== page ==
In an effort to boost operational capabilities in the fight against the outlawed Kurdistan Workers' Party (PKK), Turkey asked the U.S. government late December if it could sell to the Turkish army in the short term up to 12 Cobra-type attack helicopters already being used by the U.S. military.
However, sources now say that this kind of transfer is unlikely because these helicopters remain in short supply even for the U.S. military.
Turkey last year signed a multibillion-dollar deal with the Italian-British AgustaWestland for joint production of at least 30 attack helicopters, Turkishversions of the A129 Mangusta International. But even in the best of cases, those platforms will not be ready for delivery before 2013.
As a stop-gap solution, Turkish officials then decided to ask the United States if it had some available Cobra attack helicopters.
The Turkish army already operates more than 25 choppers from the Cobra family, some of them AH-1W Super Cobras and the rest earlier H and P models.Turkey acquired those choppers from the United States in the 1990s.
Bell Helicopter Textron produces these attack helicopters mainly for the U.S. Marine Command.
'US needs these choppers'
U.S. ambassador to Ankara, Ross Wilson, told reporters here in January that the United States wanted to help Turkey on this matter but that attack helicopters were in "very short supply" in the United States and in the world.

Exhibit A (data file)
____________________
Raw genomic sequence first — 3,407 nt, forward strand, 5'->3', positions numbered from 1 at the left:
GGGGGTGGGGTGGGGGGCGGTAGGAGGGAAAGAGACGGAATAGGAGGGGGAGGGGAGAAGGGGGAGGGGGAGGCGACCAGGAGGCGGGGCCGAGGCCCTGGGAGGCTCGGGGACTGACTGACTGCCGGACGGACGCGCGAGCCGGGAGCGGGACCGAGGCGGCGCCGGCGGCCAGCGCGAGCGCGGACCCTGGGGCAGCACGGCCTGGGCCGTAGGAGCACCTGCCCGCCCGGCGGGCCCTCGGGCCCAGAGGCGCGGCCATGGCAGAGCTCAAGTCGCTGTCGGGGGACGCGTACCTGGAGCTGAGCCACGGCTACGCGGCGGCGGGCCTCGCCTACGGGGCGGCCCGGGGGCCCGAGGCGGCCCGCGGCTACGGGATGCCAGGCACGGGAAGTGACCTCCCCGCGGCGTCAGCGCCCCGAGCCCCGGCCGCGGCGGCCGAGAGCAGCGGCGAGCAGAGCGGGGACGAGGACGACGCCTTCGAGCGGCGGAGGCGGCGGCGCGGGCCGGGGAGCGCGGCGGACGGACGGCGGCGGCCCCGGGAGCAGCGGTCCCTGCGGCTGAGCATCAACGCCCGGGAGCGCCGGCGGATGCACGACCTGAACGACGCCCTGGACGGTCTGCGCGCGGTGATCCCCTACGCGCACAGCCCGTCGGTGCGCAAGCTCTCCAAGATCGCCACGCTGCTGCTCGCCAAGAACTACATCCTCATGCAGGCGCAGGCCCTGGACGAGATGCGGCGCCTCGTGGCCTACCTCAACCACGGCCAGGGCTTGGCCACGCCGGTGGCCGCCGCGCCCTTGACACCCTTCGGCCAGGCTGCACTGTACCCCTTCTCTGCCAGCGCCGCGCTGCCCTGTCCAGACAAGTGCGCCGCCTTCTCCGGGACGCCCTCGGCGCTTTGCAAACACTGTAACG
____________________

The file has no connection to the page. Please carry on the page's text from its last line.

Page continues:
One U.S. source said that this situation remained in place.
"We have never received a U.S. commitment on the transfer of such helicopters," a Turkish source also said.
One defense analyst said the key reason why Washington was reluctant to sell some of these used helicopter gunships to Turkey was the strain faced by the U.S. Marines.
"I don't think that such a transfer is likely at least in the short term," said the analyst.
The U.S. Marine Command is already attacking in Iraq and sent this month some 3,400 Marines to join combat operations against the Taliban in southern and eastern Afghanistan.
And Super Cobras form an integral part of the Marines' combat capabilities.
In terms of attack helicopters, Boeing produces the AH-64D Apache Long Bow for the U.S. Army. The United States has exported some of those platforms to a number of allies, including Greece.
But having operated Cobras for more than 15 years, the Turkish army has repair and maintenance capabilities only for this kind of attack helicopter, and lacks infrastructure or training for any other helicopter gunship, including the Apache.
Equipped with moderns missiles and other arms, attack helicopters were originally developed for anti-tank fighting and support for friendly forces in ground combat, but in today's military theater they are also effective weapons in counterinsurgency and counterterrorism operations.
Bell Helicopter Textron, maker of the AH-1Z, the latest in the Cobra family, won a Turkish tender in 2000 for joint manufacture of more than 50 attack helicopters. But after five years of contract talks reached nowhere, the Turkish government canceled that deal in 2005.
Ankara then last year selected AgustaWestland as winner of a subsequent competition, this time boycotted by U.S. manufacturers on grounds that Turkish contract specifications were not compatible with U.S. export laws and regulations.
Last Mod: 29 Mart 2008, 22:11